VIDEO: Residents voice frustration over ‘town having its heart torn out’

Almost 100 Haywards Heath residents gathered in Fox Hill on Saturday (February 25) to protest against three major developments proposed for the town.

Despite the cold blustery weather, families wrapped up warm and held up banners and posters on the ‘ordered walk’, which set off at 10am at The Fox and Hounds pub.

Almost a hundred residents came together with banners and posters in Fox Hill on Saturday (February 25) to fight against the three major developments proposed for the town. Picture: Derek Martin

Almost a hundred residents came together with banners and posters in Fox Hill on Saturday (February 25) to fight against the three major developments proposed for the town. Picture: Derek Martin

The proposed developments are 151 new homes in Gamblemead, 320 new homes in Rookery Farm, in Rocky Lane and up to 400 new homes in Hurstwood Lane – which are all yet to be considered by Mid Sussex District Council.

Objections to the developments include: the danger of roads and increase in traffic, the lack of infrastructure in the town, an unrealistic transport plan, the ancient woodlands and wildlife and outlook for residents who moved to the town for a semi-rural lifestyle.

Stephanie Went, 54, who organised the event moved to Fox Hill three years ago for the semi-rural lifestyle and has lived in Haywards Heath for 18 years.

She said: “I am so pleased about the number of residents who came along. Let’s hope it’s a catalyst for a real turning point for our green belt, ancient woodland and communities as a whole.”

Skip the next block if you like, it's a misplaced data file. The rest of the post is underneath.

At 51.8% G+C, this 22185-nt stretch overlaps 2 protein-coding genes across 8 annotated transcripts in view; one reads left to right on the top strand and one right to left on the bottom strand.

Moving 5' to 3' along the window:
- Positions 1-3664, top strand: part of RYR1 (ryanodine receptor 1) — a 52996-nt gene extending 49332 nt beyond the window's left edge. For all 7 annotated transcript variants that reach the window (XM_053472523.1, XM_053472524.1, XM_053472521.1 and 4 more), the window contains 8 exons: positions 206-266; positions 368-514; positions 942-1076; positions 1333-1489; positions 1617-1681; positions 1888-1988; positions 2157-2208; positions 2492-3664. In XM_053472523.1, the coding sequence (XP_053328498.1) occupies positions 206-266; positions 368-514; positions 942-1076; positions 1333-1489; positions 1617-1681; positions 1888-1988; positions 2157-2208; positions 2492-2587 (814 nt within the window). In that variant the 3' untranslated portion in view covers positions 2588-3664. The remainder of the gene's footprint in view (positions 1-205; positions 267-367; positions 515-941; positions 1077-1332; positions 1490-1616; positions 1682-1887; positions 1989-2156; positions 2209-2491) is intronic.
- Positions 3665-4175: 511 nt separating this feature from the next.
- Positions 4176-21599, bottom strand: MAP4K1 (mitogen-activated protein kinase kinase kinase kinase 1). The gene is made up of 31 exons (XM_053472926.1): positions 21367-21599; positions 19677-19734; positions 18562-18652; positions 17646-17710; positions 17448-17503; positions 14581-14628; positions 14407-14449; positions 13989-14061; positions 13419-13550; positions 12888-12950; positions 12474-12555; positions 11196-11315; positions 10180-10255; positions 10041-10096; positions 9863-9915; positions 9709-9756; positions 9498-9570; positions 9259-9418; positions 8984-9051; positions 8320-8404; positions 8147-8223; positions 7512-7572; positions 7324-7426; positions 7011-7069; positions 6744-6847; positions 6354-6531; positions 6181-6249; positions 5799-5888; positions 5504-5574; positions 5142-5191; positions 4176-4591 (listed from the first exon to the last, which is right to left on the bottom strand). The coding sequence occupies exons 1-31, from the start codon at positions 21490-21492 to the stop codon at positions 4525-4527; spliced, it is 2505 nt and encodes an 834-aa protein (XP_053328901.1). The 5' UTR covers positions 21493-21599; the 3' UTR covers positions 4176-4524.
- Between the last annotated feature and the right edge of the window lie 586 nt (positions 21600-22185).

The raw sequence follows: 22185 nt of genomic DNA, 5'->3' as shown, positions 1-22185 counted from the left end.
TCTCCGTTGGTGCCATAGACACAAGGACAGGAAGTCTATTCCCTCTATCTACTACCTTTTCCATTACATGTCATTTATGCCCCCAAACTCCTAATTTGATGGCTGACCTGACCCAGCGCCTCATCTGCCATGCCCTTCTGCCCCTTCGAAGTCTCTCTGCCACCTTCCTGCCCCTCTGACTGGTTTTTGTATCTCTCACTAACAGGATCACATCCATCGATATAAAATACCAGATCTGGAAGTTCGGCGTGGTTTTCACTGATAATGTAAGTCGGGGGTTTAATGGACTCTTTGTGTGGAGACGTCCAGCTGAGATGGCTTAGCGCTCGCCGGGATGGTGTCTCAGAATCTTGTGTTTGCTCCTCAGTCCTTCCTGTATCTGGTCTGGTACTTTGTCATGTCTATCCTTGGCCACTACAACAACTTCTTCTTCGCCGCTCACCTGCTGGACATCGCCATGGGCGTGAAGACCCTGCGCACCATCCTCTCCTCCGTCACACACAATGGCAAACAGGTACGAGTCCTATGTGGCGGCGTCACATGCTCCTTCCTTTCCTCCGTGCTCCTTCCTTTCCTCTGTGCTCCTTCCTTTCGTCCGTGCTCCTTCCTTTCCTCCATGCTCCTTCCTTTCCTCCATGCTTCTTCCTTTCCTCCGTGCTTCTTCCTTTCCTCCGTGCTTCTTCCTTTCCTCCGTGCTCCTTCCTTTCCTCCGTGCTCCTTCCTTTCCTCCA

The ordered walk set off at The Fox and Hounds pub. Picture: Derek Martin

The ordered walk set off at The Fox and Hounds pub. Picture: Derek Martin

Adrian Warwick, 80, has lived in Fox Hill for 42 years and has been involved in the campaigning from the very start. He said he was ‘amazed’ by the number of residents who had become involved.

He said: “It was bigger numbers than we had hoped for and was all down to Stephanie.

“Today it sometimes feels that this spirit lives on as so many are obliged to fight again to protect their hard earned family homes, lifestyles and outlooks from outsiders.

“Our town signs say that Haywards Heath is the heart of Mid Sussex. I have always loved living in this part of the country but the reality today is that this area of Haywards Heath is having its heart torn out whilst breaking the hearts of a captive and ageing community in the process.”

Stephanie Went, 54, organised the ordered walk. Picture: Derek Martin

Stephanie Went, 54, organised the ordered walk. Picture: Derek Martin

Suzy Sambell, 43, a secondary school teacher who lives off Rookery Way in Fox Hill, came along to the protest and highlighted the ‘already overburdened’ infrastructure of the town.

She said: “The pressure on school places, on doctors spaces and dentist appointments are virtually impossible to come by.

“And with the additional increase in so many families living around this end of the town – that pressure will worsen. Not to mention the volume of traffic and the lack of through roads.”